The number of retailers, producers and suppliers that are making progress on their commitments to source eggs from cage-free hens continues to increase, a new report from Compassion in World Farming has found.
According to the group's fifth EggTrack report, some 156 of the 219 companies it tracks (71%) are reporting progress against their cage-free commitments, up from 63% in 2020.
Of the 47 companies with global commitments, 26 (55%) reported progress against these, it added, and since last year, an additional 12 companies have expanded their commitments to cover their entire global egg supply.
'Demise Of The Cage Is Inevitable'
“This year’s EggTrack has many positive messages that suggests the demise of the cage is inevitable," said Dr Tracey Jones, global director of food business, Compassion in World Farming.
"Despite the global pandemic continuing to deliver uncertainty and obstacles for the entire food sector, many companies have persisted in their efforts to go cage-free."
In June of this year, the European Commission announced its decision to phase out cages for all farm animals across the continent by 2027.
This move followed on from the End the Cage Age campaign, which was spearheaded by Compassion in World Farming and garnered 1.4 million signatures from European citizens.
Businesses such as Unilever, Barilla Group, Mondelēz International, Jamie Oliver Group and Nestlé also lent their support to the campaign, while many retailers, including Conad, Morrisons, Caprabo and Sainsbury's have also made cage-free commitments.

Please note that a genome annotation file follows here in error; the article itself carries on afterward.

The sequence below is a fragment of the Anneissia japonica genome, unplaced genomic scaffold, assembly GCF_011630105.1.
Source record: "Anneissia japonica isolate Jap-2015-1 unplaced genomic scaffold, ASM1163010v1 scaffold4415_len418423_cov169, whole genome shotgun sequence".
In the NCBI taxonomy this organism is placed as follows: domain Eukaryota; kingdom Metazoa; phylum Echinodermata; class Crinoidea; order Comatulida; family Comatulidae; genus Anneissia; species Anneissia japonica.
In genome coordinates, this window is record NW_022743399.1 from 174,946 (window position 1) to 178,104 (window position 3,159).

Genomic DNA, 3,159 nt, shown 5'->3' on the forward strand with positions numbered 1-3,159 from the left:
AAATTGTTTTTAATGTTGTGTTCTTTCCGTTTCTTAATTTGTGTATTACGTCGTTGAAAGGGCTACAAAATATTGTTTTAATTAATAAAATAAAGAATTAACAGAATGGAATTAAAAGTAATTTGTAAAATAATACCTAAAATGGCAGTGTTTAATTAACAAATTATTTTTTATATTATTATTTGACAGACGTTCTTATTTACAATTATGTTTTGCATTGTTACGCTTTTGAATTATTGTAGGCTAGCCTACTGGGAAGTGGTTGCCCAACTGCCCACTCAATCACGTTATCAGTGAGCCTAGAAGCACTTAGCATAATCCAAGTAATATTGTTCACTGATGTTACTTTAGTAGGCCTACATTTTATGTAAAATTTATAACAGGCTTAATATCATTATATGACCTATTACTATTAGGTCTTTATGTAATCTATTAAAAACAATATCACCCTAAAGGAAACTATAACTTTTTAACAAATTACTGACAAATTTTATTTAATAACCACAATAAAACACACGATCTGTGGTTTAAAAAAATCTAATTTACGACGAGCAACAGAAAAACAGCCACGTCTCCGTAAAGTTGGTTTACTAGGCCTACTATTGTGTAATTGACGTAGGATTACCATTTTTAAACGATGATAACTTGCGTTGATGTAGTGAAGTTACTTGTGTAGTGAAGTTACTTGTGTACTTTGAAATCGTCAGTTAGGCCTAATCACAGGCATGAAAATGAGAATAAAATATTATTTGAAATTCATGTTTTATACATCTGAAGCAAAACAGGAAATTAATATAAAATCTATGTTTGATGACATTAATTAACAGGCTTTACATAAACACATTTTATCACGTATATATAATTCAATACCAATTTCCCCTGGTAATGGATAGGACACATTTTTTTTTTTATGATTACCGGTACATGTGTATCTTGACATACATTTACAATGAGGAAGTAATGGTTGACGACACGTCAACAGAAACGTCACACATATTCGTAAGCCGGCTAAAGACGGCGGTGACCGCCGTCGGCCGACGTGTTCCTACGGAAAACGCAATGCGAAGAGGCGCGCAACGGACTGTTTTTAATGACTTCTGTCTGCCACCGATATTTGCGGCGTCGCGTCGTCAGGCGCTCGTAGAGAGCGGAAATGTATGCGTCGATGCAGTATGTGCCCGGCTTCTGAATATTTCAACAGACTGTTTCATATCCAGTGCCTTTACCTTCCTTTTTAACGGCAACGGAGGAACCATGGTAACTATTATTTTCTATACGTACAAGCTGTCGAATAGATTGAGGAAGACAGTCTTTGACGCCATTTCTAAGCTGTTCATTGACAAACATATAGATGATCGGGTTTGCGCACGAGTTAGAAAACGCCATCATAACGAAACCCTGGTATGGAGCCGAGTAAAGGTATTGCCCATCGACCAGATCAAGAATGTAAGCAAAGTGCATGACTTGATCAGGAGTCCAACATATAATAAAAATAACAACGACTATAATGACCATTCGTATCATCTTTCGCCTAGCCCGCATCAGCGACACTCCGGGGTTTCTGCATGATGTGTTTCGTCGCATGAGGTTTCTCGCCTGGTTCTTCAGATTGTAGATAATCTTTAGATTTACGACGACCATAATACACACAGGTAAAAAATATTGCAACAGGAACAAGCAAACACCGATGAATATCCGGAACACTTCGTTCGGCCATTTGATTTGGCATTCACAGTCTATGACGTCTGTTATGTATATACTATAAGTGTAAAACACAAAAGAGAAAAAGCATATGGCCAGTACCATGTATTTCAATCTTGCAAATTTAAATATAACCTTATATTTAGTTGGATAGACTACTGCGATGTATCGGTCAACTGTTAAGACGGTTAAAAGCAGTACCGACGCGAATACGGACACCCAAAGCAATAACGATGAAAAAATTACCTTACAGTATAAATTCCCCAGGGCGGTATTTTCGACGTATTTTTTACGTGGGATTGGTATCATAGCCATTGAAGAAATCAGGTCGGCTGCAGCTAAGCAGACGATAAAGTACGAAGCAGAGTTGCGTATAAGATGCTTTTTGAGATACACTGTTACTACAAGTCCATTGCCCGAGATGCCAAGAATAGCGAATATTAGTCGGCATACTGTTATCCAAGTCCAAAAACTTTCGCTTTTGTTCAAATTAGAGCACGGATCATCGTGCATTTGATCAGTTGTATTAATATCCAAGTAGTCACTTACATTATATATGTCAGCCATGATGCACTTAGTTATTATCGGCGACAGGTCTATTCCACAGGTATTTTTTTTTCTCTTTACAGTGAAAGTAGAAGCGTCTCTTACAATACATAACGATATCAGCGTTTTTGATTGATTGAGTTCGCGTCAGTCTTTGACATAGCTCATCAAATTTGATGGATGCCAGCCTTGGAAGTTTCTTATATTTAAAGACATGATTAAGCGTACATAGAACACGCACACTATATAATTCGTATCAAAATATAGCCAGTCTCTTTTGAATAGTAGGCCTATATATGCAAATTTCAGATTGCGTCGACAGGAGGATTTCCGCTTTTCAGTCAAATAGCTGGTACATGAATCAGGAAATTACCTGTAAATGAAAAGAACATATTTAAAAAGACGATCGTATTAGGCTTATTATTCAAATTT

'An increasing number of producers are getting on board as confidence in the ongoing demand for cage-free eggs grows,' Compassion in World Farming said.
'For example, the largest Italian and leading egg producer in Europe, Eurovo Group has now committed not only to phase out cages for laying hens across its Italian owned farms, but to phase out combination systems too.'
Progress Outside Of Europe
The report noted that there is also progress being made on eliminating cage-free eggs in South America and Asia, with firms such as Subway, Burger King, Sodexo, Compass Group, Nestlé, Accor Hotels, Metro AG and Marriott International making cage-free pledges that cover the Asian market.
In addition, South America's largest egg producer, Mantiqueira, with approximately 10.5 million laying hens, committed at the end of 2020 to halt the construction of any new caged facilities.
“Although cage-free production is rapidly becoming the baseline standard for shell eggs in Europe, there is still work to do in other parts of the supply chain," Jones added.
"All companies must now tackle head-on the issue of ingredient eggs, while those in emerging markets should be encouraged to move to cage-free production and reject combination systems which do not offer the same welfare benefits."